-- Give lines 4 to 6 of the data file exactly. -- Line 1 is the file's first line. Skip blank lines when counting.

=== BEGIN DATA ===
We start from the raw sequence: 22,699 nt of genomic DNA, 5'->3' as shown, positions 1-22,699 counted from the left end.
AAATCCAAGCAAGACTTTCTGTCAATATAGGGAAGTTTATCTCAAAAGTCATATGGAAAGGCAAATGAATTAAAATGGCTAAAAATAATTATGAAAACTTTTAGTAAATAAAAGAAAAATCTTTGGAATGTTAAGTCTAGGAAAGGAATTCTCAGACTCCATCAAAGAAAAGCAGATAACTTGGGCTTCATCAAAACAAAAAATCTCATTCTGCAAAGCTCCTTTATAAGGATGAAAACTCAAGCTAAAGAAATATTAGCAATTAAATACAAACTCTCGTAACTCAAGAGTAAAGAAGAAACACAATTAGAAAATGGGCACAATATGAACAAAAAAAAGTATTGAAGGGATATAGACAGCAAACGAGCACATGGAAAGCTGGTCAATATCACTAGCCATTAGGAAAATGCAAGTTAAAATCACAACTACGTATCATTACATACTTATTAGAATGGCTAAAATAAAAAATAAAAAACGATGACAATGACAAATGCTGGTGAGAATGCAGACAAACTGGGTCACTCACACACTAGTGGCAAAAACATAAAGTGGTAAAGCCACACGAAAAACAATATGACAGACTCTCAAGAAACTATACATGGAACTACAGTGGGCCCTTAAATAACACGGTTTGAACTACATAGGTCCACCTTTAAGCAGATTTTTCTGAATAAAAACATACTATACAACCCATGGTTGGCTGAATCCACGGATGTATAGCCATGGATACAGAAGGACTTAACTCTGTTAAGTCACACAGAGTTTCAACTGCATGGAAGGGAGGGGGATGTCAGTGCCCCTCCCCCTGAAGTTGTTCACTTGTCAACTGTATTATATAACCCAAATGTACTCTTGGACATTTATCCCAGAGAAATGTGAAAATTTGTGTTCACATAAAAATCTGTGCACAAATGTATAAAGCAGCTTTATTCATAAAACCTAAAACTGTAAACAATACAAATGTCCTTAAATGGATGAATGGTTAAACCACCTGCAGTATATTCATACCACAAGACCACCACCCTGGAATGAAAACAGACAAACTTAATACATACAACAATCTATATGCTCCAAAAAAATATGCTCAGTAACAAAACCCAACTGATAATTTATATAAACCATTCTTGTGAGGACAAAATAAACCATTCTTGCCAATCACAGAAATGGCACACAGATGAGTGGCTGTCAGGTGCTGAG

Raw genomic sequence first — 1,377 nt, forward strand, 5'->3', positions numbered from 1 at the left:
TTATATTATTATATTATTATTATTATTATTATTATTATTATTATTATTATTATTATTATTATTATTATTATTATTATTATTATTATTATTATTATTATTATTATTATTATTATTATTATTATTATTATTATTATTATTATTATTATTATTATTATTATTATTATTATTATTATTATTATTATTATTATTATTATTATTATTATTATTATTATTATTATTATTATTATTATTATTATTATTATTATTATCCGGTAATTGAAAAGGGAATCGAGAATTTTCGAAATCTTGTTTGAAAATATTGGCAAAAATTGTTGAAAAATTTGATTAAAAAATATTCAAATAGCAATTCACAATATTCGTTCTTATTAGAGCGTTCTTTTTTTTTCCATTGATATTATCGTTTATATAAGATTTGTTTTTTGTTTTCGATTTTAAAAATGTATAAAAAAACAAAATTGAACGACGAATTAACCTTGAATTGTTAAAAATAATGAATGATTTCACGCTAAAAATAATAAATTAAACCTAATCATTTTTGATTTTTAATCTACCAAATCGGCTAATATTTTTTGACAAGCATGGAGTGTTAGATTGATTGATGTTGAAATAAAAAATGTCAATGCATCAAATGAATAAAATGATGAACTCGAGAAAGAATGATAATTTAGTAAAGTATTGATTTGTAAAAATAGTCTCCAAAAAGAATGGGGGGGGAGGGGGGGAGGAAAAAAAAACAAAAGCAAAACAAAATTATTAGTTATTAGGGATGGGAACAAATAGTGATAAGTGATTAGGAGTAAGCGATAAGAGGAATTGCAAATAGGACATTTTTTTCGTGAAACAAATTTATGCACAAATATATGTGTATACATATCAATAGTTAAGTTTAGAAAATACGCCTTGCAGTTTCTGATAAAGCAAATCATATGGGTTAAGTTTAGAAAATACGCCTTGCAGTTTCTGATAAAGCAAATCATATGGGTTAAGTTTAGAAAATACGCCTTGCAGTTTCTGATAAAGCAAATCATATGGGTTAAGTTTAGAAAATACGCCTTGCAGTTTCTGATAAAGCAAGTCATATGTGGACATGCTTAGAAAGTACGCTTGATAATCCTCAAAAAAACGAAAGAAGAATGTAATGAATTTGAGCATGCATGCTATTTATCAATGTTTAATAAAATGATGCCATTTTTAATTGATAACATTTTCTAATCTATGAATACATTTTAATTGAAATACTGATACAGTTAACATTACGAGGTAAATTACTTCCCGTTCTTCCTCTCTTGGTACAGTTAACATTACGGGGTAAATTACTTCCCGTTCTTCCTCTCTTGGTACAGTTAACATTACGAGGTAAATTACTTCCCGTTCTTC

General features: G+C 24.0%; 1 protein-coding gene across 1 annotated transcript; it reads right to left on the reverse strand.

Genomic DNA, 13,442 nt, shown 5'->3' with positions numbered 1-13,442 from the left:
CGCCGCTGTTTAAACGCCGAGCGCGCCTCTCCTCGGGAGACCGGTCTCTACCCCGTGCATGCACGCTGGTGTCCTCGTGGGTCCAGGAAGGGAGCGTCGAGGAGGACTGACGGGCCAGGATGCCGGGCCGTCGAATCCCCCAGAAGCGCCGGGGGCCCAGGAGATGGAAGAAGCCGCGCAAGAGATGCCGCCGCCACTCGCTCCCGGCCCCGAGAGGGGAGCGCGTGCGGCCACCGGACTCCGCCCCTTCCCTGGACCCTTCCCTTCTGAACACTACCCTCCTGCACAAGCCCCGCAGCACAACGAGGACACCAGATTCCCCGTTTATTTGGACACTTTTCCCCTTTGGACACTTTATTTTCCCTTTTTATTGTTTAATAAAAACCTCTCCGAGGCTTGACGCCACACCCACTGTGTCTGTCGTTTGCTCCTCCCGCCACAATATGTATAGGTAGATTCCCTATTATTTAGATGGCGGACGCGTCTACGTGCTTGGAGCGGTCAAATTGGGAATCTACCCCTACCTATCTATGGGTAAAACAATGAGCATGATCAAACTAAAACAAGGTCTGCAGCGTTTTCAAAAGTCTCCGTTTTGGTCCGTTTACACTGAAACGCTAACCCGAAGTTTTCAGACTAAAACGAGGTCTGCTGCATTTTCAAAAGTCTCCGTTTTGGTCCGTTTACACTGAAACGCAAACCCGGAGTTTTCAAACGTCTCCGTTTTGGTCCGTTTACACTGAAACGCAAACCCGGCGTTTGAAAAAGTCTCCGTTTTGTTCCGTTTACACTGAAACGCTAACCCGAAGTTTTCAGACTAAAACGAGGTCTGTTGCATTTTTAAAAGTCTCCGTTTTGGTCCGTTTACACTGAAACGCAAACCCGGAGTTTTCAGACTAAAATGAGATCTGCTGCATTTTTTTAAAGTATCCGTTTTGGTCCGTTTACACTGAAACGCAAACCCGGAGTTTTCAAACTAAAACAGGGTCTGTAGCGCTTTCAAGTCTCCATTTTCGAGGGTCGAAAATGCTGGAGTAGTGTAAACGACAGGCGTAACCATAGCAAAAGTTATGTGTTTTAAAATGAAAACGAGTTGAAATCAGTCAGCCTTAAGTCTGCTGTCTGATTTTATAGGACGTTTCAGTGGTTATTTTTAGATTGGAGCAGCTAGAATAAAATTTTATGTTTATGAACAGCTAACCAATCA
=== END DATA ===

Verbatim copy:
TTATATTATTATATTATTATTATTATTATTATTATTATTATTATTATTATTATTATTATTATTATTATTATTATTATTATTATTATTATTATTATTATTATTATTATTATTATTATTATTATTATTATTATTATTATTATTATTATTATTATTATTATTATTATTATTATTATTATTATTATTATTATTATTATTATTATTATTATTATTATTATTATTATTATTATTATTATTATTATTATTATTATCCGGTAATTGAAAAGGGAATCGAGAATTTTCGAAATCTTGTTTGAAAATATTGGCAAAAATTGTTGAAAAATTTGATTAAAAAATATTCAAATAGCAATTCACAATATTCGTTCTTATTAGAGCGTTCTTTTTTTTTCCATTGATATTATCGTTTATATAAGATTTGTTTTTTGTTTTCGATTTTAAAAATGTATAAAAAAACAAAATTGAACGACGAATTAACCTTGAATTGTTAAAAATAATGAATGATTTCACGCTAAAAATAATAAATTAAACCTAATCATTTTTGATTTTTAATCTACCAAATCGGCTAATATTTTTTGACAAGCATGGAGTGTTAGATTGATTGATGTTGAAATAAAAAATGTCAATGCATCAAATGAATAAAATGATGAACTCGAGAAAGAATGATAATTTAGTAAAGTATTGATTTGTAAAAATAGTCTCCAAAAAGAATGGGGGGGGAGGGGGGGAGGAAAAAAAAACAAAAGCAAAACAAAATTATTAGTTATTAGGGATGGGAACAAATAGTGATAAGTGATTAGGAGTAAGCGATAAGAGGAATTGCAAATAGGACATTTTTTTCGTGAAACAAATTTATGCACAAATATATGTGTATACATATCAATAGTTAAGTTTAGAAAATACGCCTTGCAGTTTCTGATAAAGCAAATCATATGGGTTAAGTTTAGAAAATACGCCTTGCAGTTTCTGATAAAGCAAATCATATGGGTTAAGTTTAGAAAATACGCCTTGCAGTTTCTGATAAAGCAAATCATATGGGTTAAGTTTAGAAAATACGCCTTGCAGTTTCTGATAAAGCAAGTCATATGTGGACATGCTTAGAAAGTACGCTTGATAATCCTCAAAAAAACGAAAGAAGAATGTAATGAATTTGAGCATGCATGCTATTTATCAATGTTTAATAAAATGATGCCATTTTTAATTGATAACATTTTCTAATCTATGAATACATTTTAATTGAAATACTGATACAGTTAACATTACGAGGTAAATTACTTCCCGTTCTTCCTCTCTTGGTACAGTTAACATTACGGGGTAAATTACTTCCCGTTCTTCCTCTCTTGGTACAGTTAACATTACGAGGTAAATTACTTCCCGTTCTTC

General features: G+C 24.0%; 1 protein-coding gene across 1 annotated transcript; it reads right to left on the reverse strand.

Genomic DNA, 13,442 nt, shown 5'->3' with positions numbered 1-13,442 from the left: